Soldiers from a unit allied with the leader of last year's military coup in Mali have stormed the camp of the Red Beret presidential guard in the capital, witnesses say.
At least one person was reportedly killed and five others wounded in the attack in Bamako on Friday morning.
Malian soldiers gave up towns in northern Mali with hardly a fight last year to rebels, and then a military coup in the capital, led by Captain Amadou Haya Sanogo, disrupted the command system.
“Since 6am, the soldiers arrived in armoured cars and pickup trucks, all of them armed to the teeth to attack our base," Batoma Dicko, a woman who lives in the camp, that includes housing for military families, said. "The women and children tried to stop them from entering the camp. They shot tear gas at us and started shooting volleys in the air.''
Amadou Diallo, a doctor who works at the infirmary in the camp, known as Djicoroni Para Camp, said there was at least one dead and five wounded.
"A young man in his 20s was hit by a bullet in the head and he died on the spot. The bullet pierced his face through his right cheekbone, and came out through his neck. He was totally disfigured. There are also two women who were wounded, and three children, aged 11, 17 and around 15 years old."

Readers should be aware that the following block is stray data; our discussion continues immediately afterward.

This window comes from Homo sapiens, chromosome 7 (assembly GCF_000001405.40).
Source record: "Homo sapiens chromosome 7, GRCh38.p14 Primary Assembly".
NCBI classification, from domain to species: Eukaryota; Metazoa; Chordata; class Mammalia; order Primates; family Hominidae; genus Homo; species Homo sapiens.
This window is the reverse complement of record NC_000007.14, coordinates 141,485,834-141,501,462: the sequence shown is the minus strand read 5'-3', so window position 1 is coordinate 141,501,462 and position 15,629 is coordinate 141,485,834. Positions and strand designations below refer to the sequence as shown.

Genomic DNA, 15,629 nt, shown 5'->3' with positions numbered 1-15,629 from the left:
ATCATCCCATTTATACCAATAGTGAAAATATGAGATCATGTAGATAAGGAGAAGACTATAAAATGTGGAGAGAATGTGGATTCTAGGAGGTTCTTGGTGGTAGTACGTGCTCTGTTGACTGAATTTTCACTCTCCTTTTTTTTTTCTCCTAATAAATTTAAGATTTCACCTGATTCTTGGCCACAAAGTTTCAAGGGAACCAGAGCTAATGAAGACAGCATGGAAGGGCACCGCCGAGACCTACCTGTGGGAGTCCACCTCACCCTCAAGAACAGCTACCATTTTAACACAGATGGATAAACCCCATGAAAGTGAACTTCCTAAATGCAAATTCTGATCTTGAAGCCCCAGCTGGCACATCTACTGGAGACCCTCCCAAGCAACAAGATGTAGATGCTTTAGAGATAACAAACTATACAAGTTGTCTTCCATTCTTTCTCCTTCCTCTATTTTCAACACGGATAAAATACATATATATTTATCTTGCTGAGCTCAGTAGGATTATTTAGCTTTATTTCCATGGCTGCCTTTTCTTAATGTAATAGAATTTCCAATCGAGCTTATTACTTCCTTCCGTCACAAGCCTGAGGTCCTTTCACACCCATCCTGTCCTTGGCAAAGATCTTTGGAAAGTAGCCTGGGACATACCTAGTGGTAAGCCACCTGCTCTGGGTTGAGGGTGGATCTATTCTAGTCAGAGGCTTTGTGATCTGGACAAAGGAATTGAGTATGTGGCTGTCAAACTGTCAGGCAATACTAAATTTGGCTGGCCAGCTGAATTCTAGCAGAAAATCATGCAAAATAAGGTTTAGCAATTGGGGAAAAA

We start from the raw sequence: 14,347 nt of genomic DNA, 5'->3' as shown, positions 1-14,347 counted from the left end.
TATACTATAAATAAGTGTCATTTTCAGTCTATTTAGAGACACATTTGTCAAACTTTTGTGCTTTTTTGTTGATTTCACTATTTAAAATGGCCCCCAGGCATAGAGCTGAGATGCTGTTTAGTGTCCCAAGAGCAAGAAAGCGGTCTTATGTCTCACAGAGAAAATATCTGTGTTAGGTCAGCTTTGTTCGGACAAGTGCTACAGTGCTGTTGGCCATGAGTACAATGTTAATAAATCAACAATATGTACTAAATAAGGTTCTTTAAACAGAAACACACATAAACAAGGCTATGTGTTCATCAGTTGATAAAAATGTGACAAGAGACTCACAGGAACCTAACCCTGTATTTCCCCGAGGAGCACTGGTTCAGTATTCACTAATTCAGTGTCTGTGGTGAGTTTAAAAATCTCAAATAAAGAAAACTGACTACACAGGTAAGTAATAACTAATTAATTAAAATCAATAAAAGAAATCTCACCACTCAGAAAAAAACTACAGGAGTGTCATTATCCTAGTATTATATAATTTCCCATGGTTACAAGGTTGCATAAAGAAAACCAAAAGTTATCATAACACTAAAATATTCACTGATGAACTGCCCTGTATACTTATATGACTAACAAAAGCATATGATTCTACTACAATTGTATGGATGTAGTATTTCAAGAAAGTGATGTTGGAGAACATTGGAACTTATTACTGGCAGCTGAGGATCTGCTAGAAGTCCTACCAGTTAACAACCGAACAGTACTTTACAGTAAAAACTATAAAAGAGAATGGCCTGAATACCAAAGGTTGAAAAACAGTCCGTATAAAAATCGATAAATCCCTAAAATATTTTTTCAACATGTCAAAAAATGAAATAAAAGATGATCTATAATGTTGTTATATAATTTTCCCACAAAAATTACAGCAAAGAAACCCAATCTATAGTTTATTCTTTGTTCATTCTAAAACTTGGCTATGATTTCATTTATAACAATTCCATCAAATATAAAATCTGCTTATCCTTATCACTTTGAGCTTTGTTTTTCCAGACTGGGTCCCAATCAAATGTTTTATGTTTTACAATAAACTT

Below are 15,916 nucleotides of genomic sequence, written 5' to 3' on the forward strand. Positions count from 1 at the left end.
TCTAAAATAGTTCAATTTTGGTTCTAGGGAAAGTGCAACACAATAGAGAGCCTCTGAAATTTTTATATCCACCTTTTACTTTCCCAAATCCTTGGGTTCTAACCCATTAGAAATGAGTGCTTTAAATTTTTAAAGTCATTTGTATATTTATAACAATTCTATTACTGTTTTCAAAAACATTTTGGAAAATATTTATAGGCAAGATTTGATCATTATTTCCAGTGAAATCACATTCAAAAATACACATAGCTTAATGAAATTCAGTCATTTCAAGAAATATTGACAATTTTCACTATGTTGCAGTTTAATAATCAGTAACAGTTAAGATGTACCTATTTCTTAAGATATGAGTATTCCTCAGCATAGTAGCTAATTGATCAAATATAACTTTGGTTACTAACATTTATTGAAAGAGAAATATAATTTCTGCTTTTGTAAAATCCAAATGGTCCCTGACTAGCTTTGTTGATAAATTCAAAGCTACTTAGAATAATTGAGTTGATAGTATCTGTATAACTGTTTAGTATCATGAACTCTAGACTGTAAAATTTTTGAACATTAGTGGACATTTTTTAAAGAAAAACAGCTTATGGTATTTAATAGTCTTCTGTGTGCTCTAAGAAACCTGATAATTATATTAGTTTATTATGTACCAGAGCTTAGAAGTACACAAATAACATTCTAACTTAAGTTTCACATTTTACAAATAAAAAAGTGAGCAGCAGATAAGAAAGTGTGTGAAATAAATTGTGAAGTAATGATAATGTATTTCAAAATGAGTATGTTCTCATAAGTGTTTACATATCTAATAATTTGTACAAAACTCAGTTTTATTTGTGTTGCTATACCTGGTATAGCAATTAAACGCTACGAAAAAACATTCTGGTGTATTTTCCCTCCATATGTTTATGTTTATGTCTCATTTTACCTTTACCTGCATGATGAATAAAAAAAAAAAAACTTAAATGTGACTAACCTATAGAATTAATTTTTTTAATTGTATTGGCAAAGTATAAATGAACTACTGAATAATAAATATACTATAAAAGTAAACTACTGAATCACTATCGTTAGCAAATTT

The Red Berets were the elite presidential guard who protected former president Amadou Toumani Toure, who was toppled in a coup last March by junior officers. Green-bereted troops backed Sanogo, who seized power last year before turning power back over to civilians, and they were the ones who attacked the camp on Friday.
Soon after the coup, the camp has been attacked several times by the pro-coup soldiers. On earlier occasions, they disarmed the soldiers, and removed all of their artillery and ammunition.
Meanwhile, in northern Mali, a suicide bomber hit a checkpoint on Friday, killing only himself in the first known suicide bombing since French military forces intervened in the country
The suicide bombing happened in the city of Gao, which was occupied by armed rebels until French-led military forces pushed them out.
It was the first known suicide bombing in Mali since France started its military intervention on January 11.
Malian military spokesman Modibo Traore confirmed that a suicide bomber attacked a checkpoint at the entrance to Gao at around 6am local time. The bomber, who was wearing an explosive belt, was the only casualty.
Officials at a French military base in Gao declined to comment on the attack.